Any excess conductive material over the IMD layer 110A outside of the openings may be removed by a planarizing process (e.g., CMP) thereby forming a top surface comprising dielectric regions of IMD layer 110A that are substantially coplanar with conductive regions of conductive lines 108A (e.g., conductive lines in the example layer). The planarization step embeds the conductive vias 104A and conductive lines 108A into IMD layer 110A, as illustrated in FIG. 1.

The interconnect level positioned vertically above the first interconnect level 100A in FIG. 1, is the second interconnect level 100B. In some embodiments, the structures of the various interconnect levels (e.g., the first interconnect level 100A and the second interconnect level 100B) may be similar. In the example illustrated in FIG. 1, the second interconnect level 100B comprises conductive vias 104B and conductive lines 108B embedded in an insulating film IMD 110B having a planar top surface. The materials and processing techniques described above in the context of the first interconnect level 100A may be used to form the second interconnect level 100B and subsequent interconnect levels.

Although an example electronic device (FinFET 60) and example interconnect structures making connections to the electronic device are described, it is understood that one of ordinary skill in the art will appreciate that the above examples are provided for illustrative purposes only to further explain applications of the present invention, and are not meant to limit the present invention in any manner.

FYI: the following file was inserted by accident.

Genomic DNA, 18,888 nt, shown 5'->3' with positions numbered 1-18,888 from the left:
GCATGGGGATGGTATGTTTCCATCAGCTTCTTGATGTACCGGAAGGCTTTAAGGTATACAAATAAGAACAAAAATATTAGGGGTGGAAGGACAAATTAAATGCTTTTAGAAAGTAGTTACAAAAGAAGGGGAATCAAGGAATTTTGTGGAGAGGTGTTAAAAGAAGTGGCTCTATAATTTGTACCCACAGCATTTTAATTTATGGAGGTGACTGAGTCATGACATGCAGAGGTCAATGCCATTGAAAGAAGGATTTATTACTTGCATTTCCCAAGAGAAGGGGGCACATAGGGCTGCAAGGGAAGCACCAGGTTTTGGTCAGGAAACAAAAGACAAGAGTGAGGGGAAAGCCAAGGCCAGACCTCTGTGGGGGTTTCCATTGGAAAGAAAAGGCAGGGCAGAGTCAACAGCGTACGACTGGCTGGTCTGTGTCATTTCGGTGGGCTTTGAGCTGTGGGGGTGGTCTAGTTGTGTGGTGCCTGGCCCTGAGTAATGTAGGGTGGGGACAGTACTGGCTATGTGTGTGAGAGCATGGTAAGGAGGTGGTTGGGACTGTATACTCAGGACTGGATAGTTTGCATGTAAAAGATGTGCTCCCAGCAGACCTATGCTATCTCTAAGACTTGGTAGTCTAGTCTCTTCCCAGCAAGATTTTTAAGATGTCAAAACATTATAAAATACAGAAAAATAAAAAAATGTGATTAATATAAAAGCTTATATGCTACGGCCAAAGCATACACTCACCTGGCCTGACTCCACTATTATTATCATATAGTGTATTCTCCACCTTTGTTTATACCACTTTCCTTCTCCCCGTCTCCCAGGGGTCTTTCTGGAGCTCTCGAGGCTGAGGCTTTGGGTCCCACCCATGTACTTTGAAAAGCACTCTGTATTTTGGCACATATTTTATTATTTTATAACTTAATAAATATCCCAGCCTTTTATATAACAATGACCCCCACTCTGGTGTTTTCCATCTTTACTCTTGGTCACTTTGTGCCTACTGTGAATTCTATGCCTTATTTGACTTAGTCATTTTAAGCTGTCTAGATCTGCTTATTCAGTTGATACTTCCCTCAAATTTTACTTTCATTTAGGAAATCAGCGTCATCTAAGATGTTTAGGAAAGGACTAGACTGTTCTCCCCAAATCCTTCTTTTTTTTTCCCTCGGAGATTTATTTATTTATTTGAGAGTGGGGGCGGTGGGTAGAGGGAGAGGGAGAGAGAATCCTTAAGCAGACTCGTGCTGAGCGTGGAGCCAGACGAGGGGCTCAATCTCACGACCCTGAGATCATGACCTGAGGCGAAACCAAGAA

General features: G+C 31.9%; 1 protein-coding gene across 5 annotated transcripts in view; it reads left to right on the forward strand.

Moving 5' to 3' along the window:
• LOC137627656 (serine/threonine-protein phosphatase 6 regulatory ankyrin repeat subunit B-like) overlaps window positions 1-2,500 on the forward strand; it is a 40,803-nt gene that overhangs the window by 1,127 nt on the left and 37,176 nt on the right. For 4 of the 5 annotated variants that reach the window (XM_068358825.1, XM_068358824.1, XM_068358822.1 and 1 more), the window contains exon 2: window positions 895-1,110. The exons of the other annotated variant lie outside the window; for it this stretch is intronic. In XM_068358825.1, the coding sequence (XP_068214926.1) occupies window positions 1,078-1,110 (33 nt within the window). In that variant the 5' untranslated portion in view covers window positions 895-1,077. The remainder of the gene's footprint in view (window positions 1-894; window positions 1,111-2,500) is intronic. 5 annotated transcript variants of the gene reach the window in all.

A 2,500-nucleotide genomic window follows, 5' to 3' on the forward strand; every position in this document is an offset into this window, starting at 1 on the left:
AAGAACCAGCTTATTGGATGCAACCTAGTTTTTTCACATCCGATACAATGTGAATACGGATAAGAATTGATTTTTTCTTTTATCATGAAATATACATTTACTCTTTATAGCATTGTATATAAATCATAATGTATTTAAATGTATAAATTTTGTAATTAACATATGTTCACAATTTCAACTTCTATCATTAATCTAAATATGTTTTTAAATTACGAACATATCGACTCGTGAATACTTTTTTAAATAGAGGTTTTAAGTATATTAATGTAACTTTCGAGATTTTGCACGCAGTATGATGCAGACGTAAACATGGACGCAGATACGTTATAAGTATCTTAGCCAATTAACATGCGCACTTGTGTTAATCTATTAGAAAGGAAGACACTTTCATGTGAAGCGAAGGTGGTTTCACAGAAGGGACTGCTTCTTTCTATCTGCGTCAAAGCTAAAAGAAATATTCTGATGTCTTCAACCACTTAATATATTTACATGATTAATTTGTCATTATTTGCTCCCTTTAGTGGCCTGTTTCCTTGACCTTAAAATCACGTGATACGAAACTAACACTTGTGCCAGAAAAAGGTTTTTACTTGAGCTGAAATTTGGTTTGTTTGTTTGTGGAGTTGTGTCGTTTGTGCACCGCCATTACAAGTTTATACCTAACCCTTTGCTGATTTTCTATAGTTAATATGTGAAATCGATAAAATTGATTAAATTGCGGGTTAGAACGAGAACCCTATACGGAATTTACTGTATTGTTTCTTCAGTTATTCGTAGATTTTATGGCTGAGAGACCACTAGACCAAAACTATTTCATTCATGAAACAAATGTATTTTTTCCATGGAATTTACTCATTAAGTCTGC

FIG. 2 illustrates a detailed view of region 101 of FIG. 1, showing the second interconnect level 100B at an initial stage of fabrication of the MRAM cell. In FIG. 2, the conductive line 108B at the second interconnect level 100B has been illustrated as the conductive feature to which a bottom electrode (BE) of an MTJ memory cell will be electrically coupled at a subsequent processing step, in accordance with some embodiments. The conductive line 108B is shown for illustrative purposes only; it is understood that the BE and MTJ memory cell may be formed on a conductive line in any metallization layer suitable in a particular design. In FIG. 2, a via 104B and a conductive line 108B are shown embedded in an insulating film IMD 110B. The top dielectric surface of IMD 110B is shown to be substantially coplanar with the top conductive surface of conductive line 108B, within process variations.